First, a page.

The findings in this report are subject to at least four limitations. First, the cellular phone household response rate was only 22.4%, and the landline household response rate was 57.2%. Only 54.6% (cellular telephones phone) and 61.5% (landline) of those with completed household interviews also had adequate vaccination provider data. Differences between national coverage estimates from landline only and dual-frame (both landline and cellular telephone household) samples were small, ranging from -1.2 to 2.7 percentage points. Nonresponse and noncoverage (from exclusion of households without telephones) bias might remain after weighting adjustments; a total survey error model based on data from vaccination provider–reported vaccination coverage rates from the National Health Interview Survey estimated 2010 NIS-Teen estimates were 4–5 percentage points higher for Tdap and MenACWY and 1 percentage point higher for HPV initiation among females.§§§§ Second, underestimates of vaccination coverage might have resulted from the exclusive use of vaccination provider–verified vaccination histories because the completeness of these records is unknown. Third, estimates for particular states and reporting areas and for racial/ethnic populations should be interpreted with caution because of smaller sample sizes and wider CIs. Finally, smaller sample sizes of females might result in less power to detect differences in HPV coverage by state.
The Healthy People 2020 objective for ≥1 dose of Tdap was achieved in 2011, with 80.5% coverage among adolescents aged 13–15 years, demonstrating that high vaccination rates with vaccines recommended for adolescents are achievable. Promoting health-care provider recommendations and parental awareness of adolescent vaccines, urging consideration of every health visit as an opportunity for vaccination, reducing out-of-pocket costs, and using immunization information systems and reminder/recall systems can increase vaccination among adolescents (10). Continued vaccination surveillance and assessment of hesitancy among parents are needed to better understand characteristics associated with the delay or refusal of adolescent vaccines, especially the HPV vaccine. Increasing HPV series completion among those who initiate the vaccine is also needed. Finally, state and local immunization programs should make adolescent vaccination a priority and implement initiatives aimed at decreasing coverage gaps.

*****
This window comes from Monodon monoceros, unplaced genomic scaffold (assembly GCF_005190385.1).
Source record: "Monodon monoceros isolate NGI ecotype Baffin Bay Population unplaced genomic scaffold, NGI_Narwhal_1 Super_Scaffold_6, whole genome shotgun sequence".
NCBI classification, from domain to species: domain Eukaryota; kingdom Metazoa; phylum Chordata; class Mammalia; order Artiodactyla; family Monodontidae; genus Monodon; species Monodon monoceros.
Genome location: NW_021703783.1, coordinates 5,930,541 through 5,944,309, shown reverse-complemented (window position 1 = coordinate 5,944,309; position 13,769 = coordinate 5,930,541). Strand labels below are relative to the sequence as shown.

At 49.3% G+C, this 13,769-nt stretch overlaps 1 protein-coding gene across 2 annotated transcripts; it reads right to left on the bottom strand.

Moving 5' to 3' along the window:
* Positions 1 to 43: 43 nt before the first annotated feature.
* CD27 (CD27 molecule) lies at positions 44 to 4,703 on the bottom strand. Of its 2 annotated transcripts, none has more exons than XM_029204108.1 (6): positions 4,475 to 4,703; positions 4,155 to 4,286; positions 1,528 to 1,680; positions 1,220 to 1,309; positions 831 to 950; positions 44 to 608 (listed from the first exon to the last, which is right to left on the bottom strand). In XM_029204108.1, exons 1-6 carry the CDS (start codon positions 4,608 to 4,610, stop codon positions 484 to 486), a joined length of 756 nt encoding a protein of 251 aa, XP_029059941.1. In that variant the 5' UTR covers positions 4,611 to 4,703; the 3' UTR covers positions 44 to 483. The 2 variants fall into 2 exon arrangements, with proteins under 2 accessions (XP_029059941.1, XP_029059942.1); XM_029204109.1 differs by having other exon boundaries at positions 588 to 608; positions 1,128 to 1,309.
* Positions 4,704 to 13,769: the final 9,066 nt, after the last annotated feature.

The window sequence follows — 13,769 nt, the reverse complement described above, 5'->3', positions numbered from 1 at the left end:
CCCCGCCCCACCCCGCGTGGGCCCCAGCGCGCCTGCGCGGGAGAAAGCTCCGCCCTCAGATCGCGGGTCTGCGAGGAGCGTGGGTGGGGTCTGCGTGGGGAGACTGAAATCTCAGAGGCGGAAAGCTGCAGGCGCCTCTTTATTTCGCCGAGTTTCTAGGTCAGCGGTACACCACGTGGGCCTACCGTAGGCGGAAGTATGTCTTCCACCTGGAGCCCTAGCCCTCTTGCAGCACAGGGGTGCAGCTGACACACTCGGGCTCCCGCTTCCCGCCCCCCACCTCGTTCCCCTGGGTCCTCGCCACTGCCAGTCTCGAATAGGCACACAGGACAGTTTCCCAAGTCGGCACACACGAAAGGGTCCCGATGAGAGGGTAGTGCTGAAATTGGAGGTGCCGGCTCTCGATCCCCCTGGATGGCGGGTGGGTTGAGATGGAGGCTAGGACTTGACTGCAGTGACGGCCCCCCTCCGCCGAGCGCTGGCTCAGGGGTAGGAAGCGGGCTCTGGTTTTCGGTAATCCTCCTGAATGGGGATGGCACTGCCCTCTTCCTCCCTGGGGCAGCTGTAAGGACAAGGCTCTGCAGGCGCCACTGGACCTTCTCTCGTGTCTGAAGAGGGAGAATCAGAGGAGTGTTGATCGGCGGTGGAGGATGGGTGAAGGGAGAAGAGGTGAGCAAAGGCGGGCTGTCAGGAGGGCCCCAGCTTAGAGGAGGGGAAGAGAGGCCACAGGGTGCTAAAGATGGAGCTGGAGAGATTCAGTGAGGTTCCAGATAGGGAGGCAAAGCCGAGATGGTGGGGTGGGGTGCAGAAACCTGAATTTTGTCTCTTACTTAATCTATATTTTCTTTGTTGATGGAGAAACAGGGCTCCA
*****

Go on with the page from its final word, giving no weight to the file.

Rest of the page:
- CDC. Recommended immunization schedules for persons aged 0 through 18 years—United States, 2012. MMWR 2012;61(5).
- CDC. National and state vaccination coverage among adolescents aged 13 through 17 years—United States, 2010. MMWR 2011;60:1117–23.
- US Department of Health and Human Services. Healthy people 2020. Washington, DC: US Department of Health and Human Services; 2012. Available at http://www.healthypeople.gov/2020/topicsobjectives2020/objectiveslist.aspx?topicId=23. Accessed August 23, 2012.
- Kessels SJ, Marshall HS, Watson M, Braunack-Mayer AJ, Reuzel R, Tooher RL. Factors associated with HPV vaccine uptake in teenage girls: a systematic review. Vaccine 2012;30:3546–56.
- Kester LM, Zimet GD, Fortenberry JD, Kahn JA, Shew ML. A national study of HPV vaccination of adolescent girls: rates, predictors, and reasons for non-vaccination. Matern Child Health J 2012; June 23 [Epub ahead of print].
- Vedaparampil, ST, Kahn JA, Salmon D, et al. Missed clinical opportunities: provider recommendations for HPV vaccination for 11–12 year old females are limited. Vaccine 2011;3:8634–41.
- Hughes CC, Jones AL, Feemster KA, Fiks AG. HPV vaccine decision making in pediatric primary care: a semi-structured interview study. BMC Pediatr 2011;11:74–82.
- Watson M, Saraiya M, Benard V, et al. Burden of cervical cancer in the United States, 1998–2003. Cancer 2008;113(10 Suppl):2855–64.